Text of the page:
UAVs Gremlins
DARPA’s Gremlins are launched out of the rear of a transport aircraft.

Right now, it’s fiction. A swarm of Unmanned Aerial Vehicles (UAVs) swoop down on an unsuspecting fighter, crippling its electronic and communications systems, forcing it to return to base.

UAVs are evolving at an exceptionally rapid pace, and thanks to the U.S. Defence Advanced Research Projects Agency (DARPA), they’re about to become a threat to multi-million dollar military platforms like warships and fighter jets.

The recent launch of the Agency’s “Gremlins” program provides more than enough proof of that, despite its watered-down “don’t jump to obvious conclusions” objectives.

According to DARPA’s Dan Pratt, the Gremlins program is specifically designed to “conduct a compelling proof-of-concept flight demonstration that could employ intelligence, surveillance and reconnaissance (ISR) and other modular, non-kinetic payloads in a robust, responsive and affordable manner.”

What does that actually mean? Instead of using missiles to defeat an enemy (which costs a fortune), the U.S. hopes to be able to launch a fleet of recoverable UAVs from an aircraft to wreak havoc on whatever’s on the target list.

UAV Swarm bot attack
A conceptual rendering of what a swarm bot (UAV) attack would look like.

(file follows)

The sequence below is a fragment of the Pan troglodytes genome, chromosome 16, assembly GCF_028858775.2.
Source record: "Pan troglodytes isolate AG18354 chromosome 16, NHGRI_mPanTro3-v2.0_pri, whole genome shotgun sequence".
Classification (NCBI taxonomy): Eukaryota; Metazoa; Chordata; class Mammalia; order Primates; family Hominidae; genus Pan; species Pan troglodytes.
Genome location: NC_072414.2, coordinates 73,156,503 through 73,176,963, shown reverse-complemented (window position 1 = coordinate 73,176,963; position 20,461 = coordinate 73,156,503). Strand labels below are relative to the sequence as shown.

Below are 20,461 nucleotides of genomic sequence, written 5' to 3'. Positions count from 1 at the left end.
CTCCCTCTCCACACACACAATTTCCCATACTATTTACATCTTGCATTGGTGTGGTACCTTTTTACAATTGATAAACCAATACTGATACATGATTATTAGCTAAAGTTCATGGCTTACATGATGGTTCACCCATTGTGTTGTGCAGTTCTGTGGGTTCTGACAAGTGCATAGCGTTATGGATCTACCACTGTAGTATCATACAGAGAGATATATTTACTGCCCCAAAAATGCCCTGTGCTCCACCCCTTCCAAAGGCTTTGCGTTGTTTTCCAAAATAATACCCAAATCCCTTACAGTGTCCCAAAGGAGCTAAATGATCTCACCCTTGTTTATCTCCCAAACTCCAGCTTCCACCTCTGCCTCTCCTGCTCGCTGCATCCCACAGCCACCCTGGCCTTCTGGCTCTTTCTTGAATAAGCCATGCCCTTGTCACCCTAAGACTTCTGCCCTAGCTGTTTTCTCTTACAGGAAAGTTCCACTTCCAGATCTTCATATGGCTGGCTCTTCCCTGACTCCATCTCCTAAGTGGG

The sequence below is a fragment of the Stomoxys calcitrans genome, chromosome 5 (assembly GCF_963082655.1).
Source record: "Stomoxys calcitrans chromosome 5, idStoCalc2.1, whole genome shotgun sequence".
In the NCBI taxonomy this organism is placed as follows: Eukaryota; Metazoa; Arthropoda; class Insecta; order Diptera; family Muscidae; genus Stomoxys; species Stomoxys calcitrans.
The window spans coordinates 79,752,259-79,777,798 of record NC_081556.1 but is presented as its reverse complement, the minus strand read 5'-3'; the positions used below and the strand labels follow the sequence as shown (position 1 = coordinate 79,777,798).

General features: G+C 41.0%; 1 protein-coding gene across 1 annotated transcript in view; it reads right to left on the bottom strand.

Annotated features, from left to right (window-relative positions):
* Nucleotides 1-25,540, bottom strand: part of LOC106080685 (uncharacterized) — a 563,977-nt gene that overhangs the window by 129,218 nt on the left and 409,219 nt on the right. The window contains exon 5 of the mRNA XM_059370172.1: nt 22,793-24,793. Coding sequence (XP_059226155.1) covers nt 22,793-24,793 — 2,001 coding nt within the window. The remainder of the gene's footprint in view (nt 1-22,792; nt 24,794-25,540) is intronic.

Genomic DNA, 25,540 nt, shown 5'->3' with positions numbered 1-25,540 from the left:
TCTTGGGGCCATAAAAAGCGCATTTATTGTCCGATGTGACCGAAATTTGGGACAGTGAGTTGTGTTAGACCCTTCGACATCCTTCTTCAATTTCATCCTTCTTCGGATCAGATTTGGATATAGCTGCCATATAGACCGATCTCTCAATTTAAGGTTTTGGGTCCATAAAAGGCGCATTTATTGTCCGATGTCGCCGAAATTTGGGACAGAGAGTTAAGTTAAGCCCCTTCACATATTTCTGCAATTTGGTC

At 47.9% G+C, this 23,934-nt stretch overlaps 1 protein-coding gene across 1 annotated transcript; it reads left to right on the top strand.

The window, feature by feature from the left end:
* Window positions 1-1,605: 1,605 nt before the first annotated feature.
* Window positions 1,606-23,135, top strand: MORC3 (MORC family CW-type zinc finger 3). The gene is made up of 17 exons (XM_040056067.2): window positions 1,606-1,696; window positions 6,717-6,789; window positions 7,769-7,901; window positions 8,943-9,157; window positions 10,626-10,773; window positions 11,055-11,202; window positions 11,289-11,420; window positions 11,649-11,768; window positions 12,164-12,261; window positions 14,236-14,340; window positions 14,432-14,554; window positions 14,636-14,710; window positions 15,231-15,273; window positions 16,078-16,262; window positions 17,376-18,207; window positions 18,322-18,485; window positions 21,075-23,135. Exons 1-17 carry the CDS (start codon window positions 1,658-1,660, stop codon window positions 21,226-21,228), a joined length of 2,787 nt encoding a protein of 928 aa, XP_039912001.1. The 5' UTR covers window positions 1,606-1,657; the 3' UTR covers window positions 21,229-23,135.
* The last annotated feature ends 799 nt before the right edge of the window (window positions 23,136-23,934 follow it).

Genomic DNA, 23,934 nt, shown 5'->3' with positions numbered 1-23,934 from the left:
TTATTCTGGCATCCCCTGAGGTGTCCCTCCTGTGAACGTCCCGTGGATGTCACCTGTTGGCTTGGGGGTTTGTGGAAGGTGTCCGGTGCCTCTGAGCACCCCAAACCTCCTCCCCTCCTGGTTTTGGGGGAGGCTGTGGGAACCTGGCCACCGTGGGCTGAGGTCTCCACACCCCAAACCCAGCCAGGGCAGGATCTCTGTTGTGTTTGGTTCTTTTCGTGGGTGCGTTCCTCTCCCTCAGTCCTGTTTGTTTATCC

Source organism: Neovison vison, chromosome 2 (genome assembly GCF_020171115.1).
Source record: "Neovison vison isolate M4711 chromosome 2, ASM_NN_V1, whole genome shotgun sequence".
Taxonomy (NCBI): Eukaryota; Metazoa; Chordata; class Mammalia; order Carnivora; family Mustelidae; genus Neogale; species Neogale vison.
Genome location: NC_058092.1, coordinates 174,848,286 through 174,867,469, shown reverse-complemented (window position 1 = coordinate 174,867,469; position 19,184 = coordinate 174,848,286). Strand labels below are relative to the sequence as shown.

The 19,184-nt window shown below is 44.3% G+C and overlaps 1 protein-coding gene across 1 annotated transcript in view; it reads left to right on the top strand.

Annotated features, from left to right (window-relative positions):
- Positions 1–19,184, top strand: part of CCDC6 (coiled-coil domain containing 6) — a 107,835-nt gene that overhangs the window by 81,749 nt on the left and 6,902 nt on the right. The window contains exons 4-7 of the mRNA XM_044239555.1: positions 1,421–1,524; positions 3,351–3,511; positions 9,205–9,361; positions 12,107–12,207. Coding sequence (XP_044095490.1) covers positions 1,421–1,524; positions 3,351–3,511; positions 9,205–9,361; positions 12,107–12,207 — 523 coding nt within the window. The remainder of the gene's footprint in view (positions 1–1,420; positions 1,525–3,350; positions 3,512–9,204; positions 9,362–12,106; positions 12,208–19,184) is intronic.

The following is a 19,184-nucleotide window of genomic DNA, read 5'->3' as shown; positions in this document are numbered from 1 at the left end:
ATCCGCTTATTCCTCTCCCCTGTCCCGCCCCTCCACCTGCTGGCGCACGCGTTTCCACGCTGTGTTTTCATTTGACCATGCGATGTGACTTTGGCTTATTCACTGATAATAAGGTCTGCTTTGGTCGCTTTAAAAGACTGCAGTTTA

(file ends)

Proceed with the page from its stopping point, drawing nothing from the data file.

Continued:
While Pratt makes a point of telling the public that DARPA’s Gremlins will carry “non-kinetic” payloads for ISR missions, once the technology is proven, it won’t be long before the United States and partner defence companies find a way to weaponize them (Oh wait, they already have).

But let’s not get too far ahead of ourselves. Right now, DARPA’s focus is on “the technical challenges associated with safe, reliable aerial launch and recovery of multiple unmanned air vehicles.”

The Agency hopes to be able to launch and recover UAVs in the air, and then quickly prepare them for their next mission within the span of 24 hours. With an expected lifetime of 20 uses, Pratt says the Gremlins could fill “an advantageous design-and-use space between existing models of missiles and conventional aircraft.”

If DARPA can prove that the technology is cost effective, expect fewer missiles, and more Gremlins in the air.

Imagine twenty UAVs launched from an aircraft, all with explosive payloads, bearing down on a warship. Inundated with multiple targets, the UAVs don’t need to sink the ship, just put it out of commission before returning to the aircraft from whence they came.

A swarm robot UAV
The U.S. Navy launches a swarm robot.

It sounds terrifying. But for every new weapon created, expect an equal amount of time and effort dedicated to finding a way to combat it. The U.S. Navy, in fact, is already working on a plan to slay swarms of UAVs… by fighting them with its own swarms of UAVs, launched out of something resembling a cannon (a “tube-based” launcher). reports that, once operational, “The U.S. Navy will launch up to 30 synchronized drones within one minute…”